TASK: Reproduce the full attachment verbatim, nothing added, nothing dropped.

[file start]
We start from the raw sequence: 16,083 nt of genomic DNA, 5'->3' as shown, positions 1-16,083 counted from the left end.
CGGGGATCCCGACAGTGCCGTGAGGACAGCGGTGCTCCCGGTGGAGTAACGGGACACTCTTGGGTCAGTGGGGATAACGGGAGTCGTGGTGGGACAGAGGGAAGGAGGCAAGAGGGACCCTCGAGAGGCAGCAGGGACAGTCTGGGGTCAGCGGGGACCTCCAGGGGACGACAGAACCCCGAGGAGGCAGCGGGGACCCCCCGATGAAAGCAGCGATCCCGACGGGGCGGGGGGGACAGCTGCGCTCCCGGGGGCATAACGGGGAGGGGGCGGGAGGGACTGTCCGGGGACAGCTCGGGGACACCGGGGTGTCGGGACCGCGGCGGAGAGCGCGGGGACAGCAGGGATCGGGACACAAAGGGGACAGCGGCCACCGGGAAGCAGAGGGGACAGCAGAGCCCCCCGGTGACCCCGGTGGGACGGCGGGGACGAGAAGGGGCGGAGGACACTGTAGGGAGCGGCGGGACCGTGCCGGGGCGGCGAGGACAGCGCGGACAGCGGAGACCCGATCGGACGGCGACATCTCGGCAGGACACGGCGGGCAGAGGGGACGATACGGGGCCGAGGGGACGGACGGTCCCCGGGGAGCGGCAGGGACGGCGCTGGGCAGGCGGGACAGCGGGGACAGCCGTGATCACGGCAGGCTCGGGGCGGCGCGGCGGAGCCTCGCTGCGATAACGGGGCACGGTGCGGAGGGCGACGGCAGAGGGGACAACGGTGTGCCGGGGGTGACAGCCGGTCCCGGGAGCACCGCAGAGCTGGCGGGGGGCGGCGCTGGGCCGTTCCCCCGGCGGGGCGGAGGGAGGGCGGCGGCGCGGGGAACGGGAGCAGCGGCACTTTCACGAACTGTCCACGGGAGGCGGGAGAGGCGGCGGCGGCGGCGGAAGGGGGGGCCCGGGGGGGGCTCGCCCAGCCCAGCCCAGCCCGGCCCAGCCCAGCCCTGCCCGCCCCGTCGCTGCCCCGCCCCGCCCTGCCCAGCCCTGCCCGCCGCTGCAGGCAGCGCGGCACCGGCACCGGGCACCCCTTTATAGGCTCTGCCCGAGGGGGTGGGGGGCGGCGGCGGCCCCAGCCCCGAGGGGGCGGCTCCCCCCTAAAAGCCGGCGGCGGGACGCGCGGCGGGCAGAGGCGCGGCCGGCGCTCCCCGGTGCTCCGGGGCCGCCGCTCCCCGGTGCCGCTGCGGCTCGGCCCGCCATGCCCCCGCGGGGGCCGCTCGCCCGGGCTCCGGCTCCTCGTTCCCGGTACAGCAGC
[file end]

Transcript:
We start from the raw sequence: 16,083 nt of genomic DNA, 5'->3' as shown, positions 1-16,083 counted from the left end.
CGGGGATCCCGACAGTGCCGTGAGGACAGCGGTGCTCCCGGTGGAGTAACGGGACACTCTTGGGTCAGTGGGGATAACGGGAGTCGTGGTGGGACAGAGGGAAGGAGGCAAGAGGGACCCTCGAGAGGCAGCAGGGACAGTCTGGGGTCAGCGGGGACCTCCAGGGGACGACAGAACCCCGAGGAGGCAGCGGGGACCCCCCGATGAAAGCAGCGATCCCGACGGGGCGGGGGGGACAGCTGCGCTCCCGGGGGCATAACGGGGAGGGGGCGGGAGGGACTGTCCGGGGACAGCTCGGGGACACCGGGGTGTCGGGACCGCGGCGGAGAGCGCGGGGACAGCAGGGATCGGGACACAAAGGGGACAGCGGCCACCGGGAAGCAGAGGGGACAGCAGAGCCCCCCGGTGACCCCGGTGGGACGGCGGGGACGAGAAGGGGCGGAGGACACTGTAGGGAGCGGCGGGACCGTGCCGGGGCGGCGAGGACAGCGCGGACAGCGGAGACCCGATCGGACGGCGACATCTCGGCAGGACACGGCGGGCAGAGGGGACGATACGGGGCCGAGGGGACGGACGGTCCCCGGGGAGCGGCAGGGACGGCGCTGGGCAGGCGGGACAGCGGGGACAGCCGTGATCACGGCAGGCTCGGGGCGGCGCGGCGGAGCCTCGCTGCGATAACGGGGCACGGTGCGGAGGGCGACGGCAGAGGGGACAACGGTGTGCCGGGGGTGACAGCCGGTCCCGGGAGCACCGCAGAGCTGGCGGGGGGCGGCGCTGGGCCGTTCCCCCGGCGGGGCGGAGGGAGGGCGGCGGCGCGGGGAACGGGAGCAGCGGCACTTTCACGAACTGTCCACGGGAGGCGGGAGAGGCGGCGGCGGCGGCGGAAGGGGGGGCCCGGGGGGGGCTCGCCCAGCCCAGCCCAGCCCGGCCCAGCCCAGCCCTGCCCGCCCCGTCGCTGCCCCGCCCCGCCCTGCCCAGCCCTGCCCGCCGCTGCAGGCAGCGCGGCACCGGCACCGGGCACCCCTTTATAGGCTCTGCCCGAGGGGGTGGGGGGCGGCGGCGGCCCCAGCCCCGAGGGGGCGGCTCCCCCCTAAAAGCCGGCGGCGGGACGCGCGGCGGGCAGAGGCGCGGCCGGCGCTCCCCGGTGCTCCGGGGCCGCCGCTCCCCGGTGCCGCTGCGGCTCGGCCCGCCATGCCCCCGCGGGGGCCGCTCGCCCGGGCTCCGGCTCCTCGTTCCCGGTACAGCAGC